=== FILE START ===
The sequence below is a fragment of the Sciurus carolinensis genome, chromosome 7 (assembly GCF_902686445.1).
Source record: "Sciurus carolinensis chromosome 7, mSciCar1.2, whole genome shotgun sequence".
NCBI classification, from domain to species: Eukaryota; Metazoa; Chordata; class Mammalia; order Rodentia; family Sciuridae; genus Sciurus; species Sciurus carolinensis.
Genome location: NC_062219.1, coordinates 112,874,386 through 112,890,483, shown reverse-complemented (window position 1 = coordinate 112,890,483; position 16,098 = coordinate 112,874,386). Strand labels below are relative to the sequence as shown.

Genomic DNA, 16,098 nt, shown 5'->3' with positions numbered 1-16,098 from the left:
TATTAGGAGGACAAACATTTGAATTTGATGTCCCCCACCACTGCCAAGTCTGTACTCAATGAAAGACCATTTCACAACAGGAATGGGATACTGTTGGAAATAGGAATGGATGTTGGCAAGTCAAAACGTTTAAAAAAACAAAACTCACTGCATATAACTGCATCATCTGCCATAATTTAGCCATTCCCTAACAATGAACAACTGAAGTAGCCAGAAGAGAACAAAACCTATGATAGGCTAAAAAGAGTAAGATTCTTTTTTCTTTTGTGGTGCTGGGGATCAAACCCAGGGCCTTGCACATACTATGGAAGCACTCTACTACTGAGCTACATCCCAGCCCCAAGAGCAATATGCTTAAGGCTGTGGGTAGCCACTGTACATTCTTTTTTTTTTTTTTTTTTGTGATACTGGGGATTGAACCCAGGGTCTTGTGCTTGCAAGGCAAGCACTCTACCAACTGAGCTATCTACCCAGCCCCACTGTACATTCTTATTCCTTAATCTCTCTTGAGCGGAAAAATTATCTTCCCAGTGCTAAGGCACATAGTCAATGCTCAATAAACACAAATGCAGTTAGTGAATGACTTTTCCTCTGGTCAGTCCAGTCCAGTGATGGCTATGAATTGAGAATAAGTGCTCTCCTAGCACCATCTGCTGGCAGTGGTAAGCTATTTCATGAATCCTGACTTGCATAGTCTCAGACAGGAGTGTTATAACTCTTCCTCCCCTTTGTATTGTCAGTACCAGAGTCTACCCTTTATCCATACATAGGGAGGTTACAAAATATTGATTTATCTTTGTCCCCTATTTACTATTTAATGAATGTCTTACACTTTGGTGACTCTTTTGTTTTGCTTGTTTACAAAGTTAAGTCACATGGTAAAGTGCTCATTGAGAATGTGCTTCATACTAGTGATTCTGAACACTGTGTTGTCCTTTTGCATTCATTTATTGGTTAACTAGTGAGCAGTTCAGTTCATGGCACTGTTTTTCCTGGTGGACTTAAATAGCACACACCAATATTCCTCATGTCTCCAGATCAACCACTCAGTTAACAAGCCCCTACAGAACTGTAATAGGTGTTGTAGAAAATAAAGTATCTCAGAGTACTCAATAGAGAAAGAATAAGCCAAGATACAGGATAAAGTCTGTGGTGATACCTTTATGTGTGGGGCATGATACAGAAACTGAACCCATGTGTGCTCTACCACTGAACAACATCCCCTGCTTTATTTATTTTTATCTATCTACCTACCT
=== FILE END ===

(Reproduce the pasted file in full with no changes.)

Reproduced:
The sequence below is a fragment of the Sciurus carolinensis genome, chromosome 7 (assembly GCF_902686445.1).
Source record: "Sciurus carolinensis chromosome 7, mSciCar1.2, whole genome shotgun sequence".
NCBI classification, from domain to species: Eukaryota; Metazoa; Chordata; class Mammalia; order Rodentia; family Sciuridae; genus Sciurus; species Sciurus carolinensis.
Genome location: NC_062219.1, coordinates 112,874,386 through 112,890,483, shown reverse-complemented (window position 1 = coordinate 112,890,483; position 16,098 = coordinate 112,874,386). Strand labels below are relative to the sequence as shown.

Genomic DNA, 16,098 nt, shown 5'->3' with positions numbered 1-16,098 from the left:
TATTAGGAGGACAAACATTTGAATTTGATGTCCCCCACCACTGCCAAGTCTGTACTCAATGAAAGACCATTTCACAACAGGAATGGGATACTGTTGGAAATAGGAATGGATGTTGGCAAGTCAAAACGTTTAAAAAAACAAAACTCACTGCATATAACTGCATCATCTGCCATAATTTAGCCATTCCCTAACAATGAACAACTGAAGTAGCCAGAAGAGAACAAAACCTATGATAGGCTAAAAAGAGTAAGATTCTTTTTTCTTTTGTGGTGCTGGGGATCAAACCCAGGGCCTTGCACATACTATGGAAGCACTCTACTACTGAGCTACATCCCAGCCCCAAGAGCAATATGCTTAAGGCTGTGGGTAGCCACTGTACATTCTTTTTTTTTTTTTTTTTTGTGATACTGGGGATTGAACCCAGGGTCTTGTGCTTGCAAGGCAAGCACTCTACCAACTGAGCTATCTACCCAGCCCCACTGTACATTCTTATTCCTTAATCTCTCTTGAGCGGAAAAATTATCTTCCCAGTGCTAAGGCACATAGTCAATGCTCAATAAACACAAATGCAGTTAGTGAATGACTTTTCCTCTGGTCAGTCCAGTCCAGTGATGGCTATGAATTGAGAATAAGTGCTCTCCTAGCACCATCTGCTGGCAGTGGTAAGCTATTTCATGAATCCTGACTTGCATAGTCTCAGACAGGAGTGTTATAACTCTTCCTCCCCTTTGTATTGTCAGTACCAGAGTCTACCCTTTATCCATACATAGGGAGGTTACAAAATATTGATTTATCTTTGTCCCCTATTTACTATTTAATGAATGTCTTACACTTTGGTGACTCTTTTGTTTTGCTTGTTTACAAAGTTAAGTCACATGGTAAAGTGCTCATTGAGAATGTGCTTCATACTAGTGATTCTGAACACTGTGTTGTCCTTTTGCATTCATTTATTGGTTAACTAGTGAGCAGTTCAGTTCATGGCACTGTTTTTCCTGGTGGACTTAAATAGCACACACCAATATTCCTCATGTCTCCAGATCAACCACTCAGTTAACAAGCCCCTACAGAACTGTAATAGGTGTTGTAGAAAATAAAGTATCTCAGAGTACTCAATAGAGAAAGAATAAGCCAAGATACAGGATAAAGTCTGTGGTGATACCTTTATGTGTGGGGCATGATACAGAAACTGAACCCATGTGTGCTCTACCACTGAACAACATCCCCTGCTTTATTTATTTTTATCTATCTACCTACCT